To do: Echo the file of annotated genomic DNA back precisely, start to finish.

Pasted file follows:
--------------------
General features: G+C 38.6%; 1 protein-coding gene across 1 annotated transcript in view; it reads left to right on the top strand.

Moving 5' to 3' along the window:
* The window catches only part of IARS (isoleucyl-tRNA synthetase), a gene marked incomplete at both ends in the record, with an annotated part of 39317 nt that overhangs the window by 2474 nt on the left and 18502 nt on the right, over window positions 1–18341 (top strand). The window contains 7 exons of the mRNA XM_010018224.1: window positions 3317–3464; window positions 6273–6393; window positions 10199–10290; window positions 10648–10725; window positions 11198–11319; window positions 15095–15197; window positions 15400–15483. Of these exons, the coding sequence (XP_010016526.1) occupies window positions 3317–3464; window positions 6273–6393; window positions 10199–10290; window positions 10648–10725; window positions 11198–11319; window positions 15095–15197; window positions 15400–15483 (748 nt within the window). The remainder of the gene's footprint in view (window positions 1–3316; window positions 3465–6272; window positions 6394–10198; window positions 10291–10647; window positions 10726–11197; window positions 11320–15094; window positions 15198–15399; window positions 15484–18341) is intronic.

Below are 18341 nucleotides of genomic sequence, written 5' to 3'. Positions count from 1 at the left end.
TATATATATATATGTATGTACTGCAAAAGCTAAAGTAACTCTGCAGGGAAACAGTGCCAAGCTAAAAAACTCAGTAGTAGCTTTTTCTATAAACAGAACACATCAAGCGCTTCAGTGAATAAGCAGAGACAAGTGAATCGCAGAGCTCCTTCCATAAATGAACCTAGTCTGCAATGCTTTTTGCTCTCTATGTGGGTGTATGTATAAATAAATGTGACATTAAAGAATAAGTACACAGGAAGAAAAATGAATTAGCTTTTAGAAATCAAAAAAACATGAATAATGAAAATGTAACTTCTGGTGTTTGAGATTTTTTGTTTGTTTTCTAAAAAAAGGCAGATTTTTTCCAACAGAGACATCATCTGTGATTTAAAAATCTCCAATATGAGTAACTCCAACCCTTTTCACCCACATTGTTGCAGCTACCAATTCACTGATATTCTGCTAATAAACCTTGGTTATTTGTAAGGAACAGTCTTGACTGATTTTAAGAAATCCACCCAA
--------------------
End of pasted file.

General features: G+C 38.6%; 1 protein-coding gene across 1 annotated transcript in view; it reads left to right on the top strand.

Moving 5' to 3' along the window:
* The window catches only part of IARS (isoleucyl-tRNA synthetase), a gene marked incomplete at both ends in the record, with an annotated part of 39317 nt that overhangs the window by 2474 nt on the left and 18502 nt on the right, over window positions 1–18341 (top strand). The window contains 7 exons of the mRNA XM_010018224.1: window positions 3317–3464; window positions 6273–6393; window positions 10199–10290; window positions 10648–10725; window positions 11198–11319; window positions 15095–15197; window positions 15400–15483. Of these exons, the coding sequence (XP_010016526.1) occupies window positions 3317–3464; window positions 6273–6393; window positions 10199–10290; window positions 10648–10725; window positions 11198–11319; window positions 15095–15197; window positions 15400–15483 (748 nt within the window). The remainder of the gene's footprint in view (window positions 1–3316; window positions 3465–6272; window positions 6394–10198; window positions 10291–10647; window positions 10726–11197; window positions 11320–15094; window positions 15198–15399; window positions 15484–18341) is intronic.

Below are 18341 nucleotides of genomic sequence, written 5' to 3'. Positions count from 1 at the left end.
TATATATATATATGTATGTACTGCAAAAGCTAAAGTAACTCTGCAGGGAAACAGTGCCAAGCTAAAAAACTCAGTAGTAGCTTTTTCTATAAACAGAACACATCAAGCGCTTCAGTGAATAAGCAGAGACAAGTGAATCGCAGAGCTCCTTCCATAAATGAACCTAGTCTGCAATGCTTTTTGCTCTCTATGTGGGTGTATGTATAAATAAATGTGACATTAAAGAATAAGTACACAGGAAGAAAAATGAATTAGCTTTTAGAAATCAAAAAAACATGAATAATGAAAATGTAACTTCTGGTGTTTGAGATTTTTTGTTTGTTTTCTAAAAAAAGGCAGATTTTTTCCAACAGAGACATCATCTGTGATTTAAAAATCTCCAATATGAGTAACTCCAACCCTTTTCACCCACATTGTTGCAGCTACCAATTCACTGATATTCTGCTAATAAACCTTGGTTATTTGTAAGGAACAGTCTTGACTGATTTTAAGAAATCCACCCAA